Let cool, if you can wait that long.

Best if enjoyed with a friend or a stranger you’d like to have as a friend.

Plates are optional.

PROMPT: Create. Bake. Share. Look, the world is a better place already!


Tuesday, September 10, 2013

An Old Maid

The summer before I headed off to the Midwest for graduate school, I decided to forgo my usual waitressing job and take up housekeeping at the historic Flanders Hotel in Ocean City, New Jersey.

My reasons for the job switch had nothing whatsoever to do with my desire to master the art of toilet scrubbing or crisp hospital corners — heck no.

I wanted the job because I could get paid for full time work, yet be on the beach by noon…

There I could spend the remainder of the day reading novels while working on the crow’s feet and laugh lines I enjoy so much today.

Ah, but I digress.

The whole point of this particular post is to inform you that this week is International Housekeepers Week!

And anybody who knows anything knows that housekeeping and writing go hand in hand.

Ask David Sedaris, who worked for years as a “maid” (his word, not mine) while he wrote National Public Radio essays and collected book deals the way sofas amass cat hair.

In an interview around the time his career began to take off, he commented on his housekeeping this way — "I can only write when it's dark, so basically, my whole day is spent waiting for it to get dark. Cleaning apartments gives me something to do when I get up. Otherwise, I'd feel like a bum."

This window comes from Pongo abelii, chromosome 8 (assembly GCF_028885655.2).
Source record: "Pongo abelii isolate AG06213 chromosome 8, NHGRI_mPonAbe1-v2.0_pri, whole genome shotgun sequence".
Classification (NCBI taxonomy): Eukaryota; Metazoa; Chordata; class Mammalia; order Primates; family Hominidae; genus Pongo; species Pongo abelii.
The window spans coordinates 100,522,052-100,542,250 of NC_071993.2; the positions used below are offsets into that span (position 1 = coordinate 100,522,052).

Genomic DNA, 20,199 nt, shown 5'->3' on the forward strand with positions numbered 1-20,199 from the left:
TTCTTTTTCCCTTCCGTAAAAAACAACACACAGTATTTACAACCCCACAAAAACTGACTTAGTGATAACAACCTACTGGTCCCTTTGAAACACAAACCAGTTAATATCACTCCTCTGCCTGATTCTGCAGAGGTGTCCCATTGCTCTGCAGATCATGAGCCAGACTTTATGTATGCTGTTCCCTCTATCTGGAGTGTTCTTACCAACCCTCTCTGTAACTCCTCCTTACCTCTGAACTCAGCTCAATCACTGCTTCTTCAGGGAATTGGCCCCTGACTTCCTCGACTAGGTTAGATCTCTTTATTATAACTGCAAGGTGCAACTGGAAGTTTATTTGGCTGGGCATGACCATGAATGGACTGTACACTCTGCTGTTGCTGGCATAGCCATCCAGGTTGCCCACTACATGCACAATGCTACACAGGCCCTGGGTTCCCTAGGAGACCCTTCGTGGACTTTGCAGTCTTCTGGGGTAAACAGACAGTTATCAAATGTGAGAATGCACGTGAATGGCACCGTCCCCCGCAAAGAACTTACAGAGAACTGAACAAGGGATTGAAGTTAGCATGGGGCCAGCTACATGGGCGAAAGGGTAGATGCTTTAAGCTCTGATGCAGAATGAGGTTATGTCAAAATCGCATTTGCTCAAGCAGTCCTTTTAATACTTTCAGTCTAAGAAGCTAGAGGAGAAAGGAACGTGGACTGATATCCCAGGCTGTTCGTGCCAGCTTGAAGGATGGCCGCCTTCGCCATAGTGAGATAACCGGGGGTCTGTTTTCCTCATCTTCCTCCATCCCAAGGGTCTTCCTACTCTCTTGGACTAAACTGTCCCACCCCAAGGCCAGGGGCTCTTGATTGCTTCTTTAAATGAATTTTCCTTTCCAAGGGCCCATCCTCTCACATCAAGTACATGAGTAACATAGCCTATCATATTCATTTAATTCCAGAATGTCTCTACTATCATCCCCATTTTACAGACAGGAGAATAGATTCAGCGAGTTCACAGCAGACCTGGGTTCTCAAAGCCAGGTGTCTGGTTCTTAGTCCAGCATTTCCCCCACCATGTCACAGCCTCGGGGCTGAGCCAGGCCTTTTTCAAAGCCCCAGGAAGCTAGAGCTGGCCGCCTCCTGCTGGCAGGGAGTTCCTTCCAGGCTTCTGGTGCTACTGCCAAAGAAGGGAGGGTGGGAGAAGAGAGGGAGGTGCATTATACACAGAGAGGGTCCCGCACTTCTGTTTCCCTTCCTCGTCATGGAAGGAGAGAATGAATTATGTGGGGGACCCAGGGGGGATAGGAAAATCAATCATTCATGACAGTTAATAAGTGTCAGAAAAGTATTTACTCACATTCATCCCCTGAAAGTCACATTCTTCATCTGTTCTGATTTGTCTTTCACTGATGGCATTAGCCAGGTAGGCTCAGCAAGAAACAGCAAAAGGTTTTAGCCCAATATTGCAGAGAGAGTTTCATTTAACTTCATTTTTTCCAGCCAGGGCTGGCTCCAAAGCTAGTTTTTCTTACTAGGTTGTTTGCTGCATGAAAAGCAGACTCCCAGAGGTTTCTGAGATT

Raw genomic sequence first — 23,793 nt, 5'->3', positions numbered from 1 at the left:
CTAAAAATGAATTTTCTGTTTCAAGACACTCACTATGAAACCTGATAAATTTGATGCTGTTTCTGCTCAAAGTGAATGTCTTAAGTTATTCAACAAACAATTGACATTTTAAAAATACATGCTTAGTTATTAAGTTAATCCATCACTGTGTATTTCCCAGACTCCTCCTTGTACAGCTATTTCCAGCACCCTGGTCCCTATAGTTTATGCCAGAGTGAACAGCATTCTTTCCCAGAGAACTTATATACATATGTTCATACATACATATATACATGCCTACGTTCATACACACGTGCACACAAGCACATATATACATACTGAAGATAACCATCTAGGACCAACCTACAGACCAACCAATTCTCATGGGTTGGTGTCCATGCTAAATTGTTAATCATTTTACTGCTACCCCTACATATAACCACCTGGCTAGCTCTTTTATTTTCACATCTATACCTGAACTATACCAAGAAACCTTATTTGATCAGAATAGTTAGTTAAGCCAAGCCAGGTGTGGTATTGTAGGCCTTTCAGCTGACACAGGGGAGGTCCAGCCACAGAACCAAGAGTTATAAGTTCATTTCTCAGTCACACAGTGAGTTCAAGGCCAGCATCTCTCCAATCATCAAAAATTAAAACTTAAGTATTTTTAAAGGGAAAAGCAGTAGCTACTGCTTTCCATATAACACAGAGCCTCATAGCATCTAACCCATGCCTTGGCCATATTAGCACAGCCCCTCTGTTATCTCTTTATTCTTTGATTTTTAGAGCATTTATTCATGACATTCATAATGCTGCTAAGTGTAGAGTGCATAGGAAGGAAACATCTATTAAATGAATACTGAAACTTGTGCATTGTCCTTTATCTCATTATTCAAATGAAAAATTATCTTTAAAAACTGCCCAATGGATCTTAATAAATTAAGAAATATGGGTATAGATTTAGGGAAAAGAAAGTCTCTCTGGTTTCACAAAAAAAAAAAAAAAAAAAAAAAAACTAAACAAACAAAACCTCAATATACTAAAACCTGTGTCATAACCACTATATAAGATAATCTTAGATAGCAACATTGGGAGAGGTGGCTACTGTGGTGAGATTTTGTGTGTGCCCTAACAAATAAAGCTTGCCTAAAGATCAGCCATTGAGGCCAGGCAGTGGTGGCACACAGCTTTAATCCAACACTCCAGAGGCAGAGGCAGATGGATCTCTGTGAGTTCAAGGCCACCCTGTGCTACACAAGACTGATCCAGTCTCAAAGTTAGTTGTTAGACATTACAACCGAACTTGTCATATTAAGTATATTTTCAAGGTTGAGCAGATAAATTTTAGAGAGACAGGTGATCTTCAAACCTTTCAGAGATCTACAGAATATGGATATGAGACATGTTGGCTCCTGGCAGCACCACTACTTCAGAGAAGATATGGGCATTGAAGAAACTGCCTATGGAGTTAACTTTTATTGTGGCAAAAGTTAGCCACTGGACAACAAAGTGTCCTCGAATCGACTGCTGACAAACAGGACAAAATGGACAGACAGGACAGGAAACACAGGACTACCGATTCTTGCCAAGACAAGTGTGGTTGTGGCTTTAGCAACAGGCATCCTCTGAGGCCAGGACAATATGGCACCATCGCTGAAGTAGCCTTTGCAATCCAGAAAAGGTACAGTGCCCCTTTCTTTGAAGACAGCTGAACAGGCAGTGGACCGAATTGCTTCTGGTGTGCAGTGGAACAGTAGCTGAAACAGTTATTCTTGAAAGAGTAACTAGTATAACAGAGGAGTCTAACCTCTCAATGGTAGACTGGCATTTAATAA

Novelist Nancy Peacock has also spent many a day cleaning up after other people. Her book A Broom of One's Own explores the writing life via pens, mops, buckets, and paper.

And what about the awesome books that feature feather duster-wielding women?

The Help by Kathryn Stockett is fabulous, of course. Aren't you happy that Kathryn didn't give up after rejection number 44? I know I am.

And for the younger crowd, who can forget the delightfully literal Amelia Bedelia by Peggy Parrish?

So, while Neil Young can warble on about a man needing a maid, clearly every writer needs one, too…

But only in our books, of course.

After all, if the house is clean, how will we ever manage to find a reason to procrastinate?

PROMPT: Get yourself a chambermaid, housemaid, or domestic, and give him a story today. By the way, is the male counterpart to cleaning lady cleaning lord? Inquiring Elbows want to know.

Monday, September 9, 2013

Get Your Weird On

Back in the year 2000, the folks of Austin, Texas launched a “Keep Austin Weird” campaign.

Apparently, everything is indeed bigger in Texas — including the weirdo population.

Then a splinter group (weirdos, I’m betting) decided to go national by decreeing that September 9th would be known forevermore as Wonderful Weirdos Day.

And that’s great news for us!

Weirdos make the best characters, after all.

Think of it…

Willy Wonka
Luna Lovegood
Tom Bombadil
The Phantom
Caractacus Potts
The Mad Hatter
Mr. Toad


Complete weirdos.

Of course, as writers and artists, we tend to walk on the weird side as well.

And that’s certainly wonderful, too!

PROMPT: Celebrate your own weird self today! Then create a quirky character and plot his or her (or its!) wild adventure. After all, who wants to waste precious life moments reading about “normal” people? I mean, that would be weird.